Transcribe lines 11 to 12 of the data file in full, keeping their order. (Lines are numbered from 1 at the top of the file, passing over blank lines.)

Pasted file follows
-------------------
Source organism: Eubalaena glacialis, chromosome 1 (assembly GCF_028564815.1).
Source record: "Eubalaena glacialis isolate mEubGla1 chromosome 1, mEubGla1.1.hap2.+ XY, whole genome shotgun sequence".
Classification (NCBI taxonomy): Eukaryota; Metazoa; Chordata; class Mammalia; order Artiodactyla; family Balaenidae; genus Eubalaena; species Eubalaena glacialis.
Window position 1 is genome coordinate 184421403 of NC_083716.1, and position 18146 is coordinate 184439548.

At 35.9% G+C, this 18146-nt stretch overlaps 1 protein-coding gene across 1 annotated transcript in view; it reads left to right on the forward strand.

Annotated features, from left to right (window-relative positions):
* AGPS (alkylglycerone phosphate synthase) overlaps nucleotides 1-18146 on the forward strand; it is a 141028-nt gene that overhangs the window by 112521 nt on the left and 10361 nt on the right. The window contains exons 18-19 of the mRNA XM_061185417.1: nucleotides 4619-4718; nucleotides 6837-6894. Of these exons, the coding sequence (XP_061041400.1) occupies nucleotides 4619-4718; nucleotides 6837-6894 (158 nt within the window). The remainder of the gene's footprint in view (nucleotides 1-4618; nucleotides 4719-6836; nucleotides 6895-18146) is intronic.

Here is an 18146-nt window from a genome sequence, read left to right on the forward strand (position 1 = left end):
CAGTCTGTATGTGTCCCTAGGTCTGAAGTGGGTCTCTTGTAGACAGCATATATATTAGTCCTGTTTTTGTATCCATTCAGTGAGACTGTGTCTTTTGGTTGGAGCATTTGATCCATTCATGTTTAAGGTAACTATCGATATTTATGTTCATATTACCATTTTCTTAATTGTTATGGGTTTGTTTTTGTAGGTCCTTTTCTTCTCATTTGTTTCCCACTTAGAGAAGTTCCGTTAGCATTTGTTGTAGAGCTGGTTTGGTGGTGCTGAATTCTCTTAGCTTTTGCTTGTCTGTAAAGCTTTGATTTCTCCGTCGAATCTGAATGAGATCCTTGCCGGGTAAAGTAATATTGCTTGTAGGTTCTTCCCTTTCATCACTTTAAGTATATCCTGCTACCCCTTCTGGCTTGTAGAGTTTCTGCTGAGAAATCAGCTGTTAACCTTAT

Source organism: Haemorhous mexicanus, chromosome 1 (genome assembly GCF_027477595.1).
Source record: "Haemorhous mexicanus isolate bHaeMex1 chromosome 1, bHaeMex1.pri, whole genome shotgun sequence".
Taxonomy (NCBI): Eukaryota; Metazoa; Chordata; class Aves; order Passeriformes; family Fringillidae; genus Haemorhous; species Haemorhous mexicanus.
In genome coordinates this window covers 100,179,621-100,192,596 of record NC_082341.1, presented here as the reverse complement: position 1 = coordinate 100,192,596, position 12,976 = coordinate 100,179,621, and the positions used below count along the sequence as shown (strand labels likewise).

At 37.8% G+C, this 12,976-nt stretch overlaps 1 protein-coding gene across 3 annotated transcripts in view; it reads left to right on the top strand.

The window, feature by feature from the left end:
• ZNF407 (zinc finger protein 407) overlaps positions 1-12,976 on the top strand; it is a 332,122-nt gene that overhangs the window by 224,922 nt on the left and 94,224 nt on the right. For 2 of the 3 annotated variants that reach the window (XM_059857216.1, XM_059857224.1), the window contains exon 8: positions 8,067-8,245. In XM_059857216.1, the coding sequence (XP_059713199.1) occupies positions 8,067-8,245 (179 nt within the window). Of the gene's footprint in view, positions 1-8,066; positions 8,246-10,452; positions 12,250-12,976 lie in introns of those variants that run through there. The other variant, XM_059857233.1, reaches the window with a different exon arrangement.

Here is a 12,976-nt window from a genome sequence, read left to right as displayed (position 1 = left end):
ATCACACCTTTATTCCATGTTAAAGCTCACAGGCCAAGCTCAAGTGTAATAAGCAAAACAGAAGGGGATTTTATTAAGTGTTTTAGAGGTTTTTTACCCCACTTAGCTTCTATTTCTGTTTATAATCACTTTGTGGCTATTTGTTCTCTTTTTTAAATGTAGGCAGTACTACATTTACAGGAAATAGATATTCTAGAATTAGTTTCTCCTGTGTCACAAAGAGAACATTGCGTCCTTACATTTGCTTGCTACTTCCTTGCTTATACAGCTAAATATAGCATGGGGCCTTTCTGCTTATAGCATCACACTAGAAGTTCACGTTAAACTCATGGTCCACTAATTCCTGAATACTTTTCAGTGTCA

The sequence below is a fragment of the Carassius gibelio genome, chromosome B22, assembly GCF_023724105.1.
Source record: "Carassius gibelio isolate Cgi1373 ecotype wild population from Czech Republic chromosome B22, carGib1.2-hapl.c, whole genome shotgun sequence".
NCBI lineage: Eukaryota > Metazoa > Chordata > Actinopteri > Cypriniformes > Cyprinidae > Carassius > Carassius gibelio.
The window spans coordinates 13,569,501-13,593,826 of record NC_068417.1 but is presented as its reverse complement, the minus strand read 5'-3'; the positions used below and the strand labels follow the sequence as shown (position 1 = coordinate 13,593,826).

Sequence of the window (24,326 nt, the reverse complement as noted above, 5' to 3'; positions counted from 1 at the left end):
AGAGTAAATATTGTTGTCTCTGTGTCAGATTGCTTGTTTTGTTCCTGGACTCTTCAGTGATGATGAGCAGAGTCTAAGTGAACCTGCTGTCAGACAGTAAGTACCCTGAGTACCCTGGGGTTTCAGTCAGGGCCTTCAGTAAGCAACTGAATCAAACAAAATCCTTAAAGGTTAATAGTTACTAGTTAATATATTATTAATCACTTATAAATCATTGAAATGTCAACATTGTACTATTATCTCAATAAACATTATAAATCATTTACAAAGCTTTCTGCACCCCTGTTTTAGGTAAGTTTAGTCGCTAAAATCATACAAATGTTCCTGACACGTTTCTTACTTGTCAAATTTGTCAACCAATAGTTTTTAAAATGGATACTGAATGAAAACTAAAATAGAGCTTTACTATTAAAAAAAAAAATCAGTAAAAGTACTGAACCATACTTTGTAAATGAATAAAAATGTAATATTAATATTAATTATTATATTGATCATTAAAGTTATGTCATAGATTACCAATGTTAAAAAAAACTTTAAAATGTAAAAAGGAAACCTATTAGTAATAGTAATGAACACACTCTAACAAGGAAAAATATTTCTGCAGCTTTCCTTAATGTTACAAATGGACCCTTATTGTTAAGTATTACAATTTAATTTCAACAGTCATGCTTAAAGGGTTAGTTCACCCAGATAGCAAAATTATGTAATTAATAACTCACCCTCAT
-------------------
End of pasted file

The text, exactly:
Source record: "Haemorhous mexicanus isolate bHaeMex1 chromosome 1, bHaeMex1.pri, whole genome shotgun sequence".
Taxonomy (NCBI): Eukaryota; Metazoa; Chordata; class Aves; order Passeriformes; family Fringillidae; genus Haemorhous; species Haemorhous mexicanus.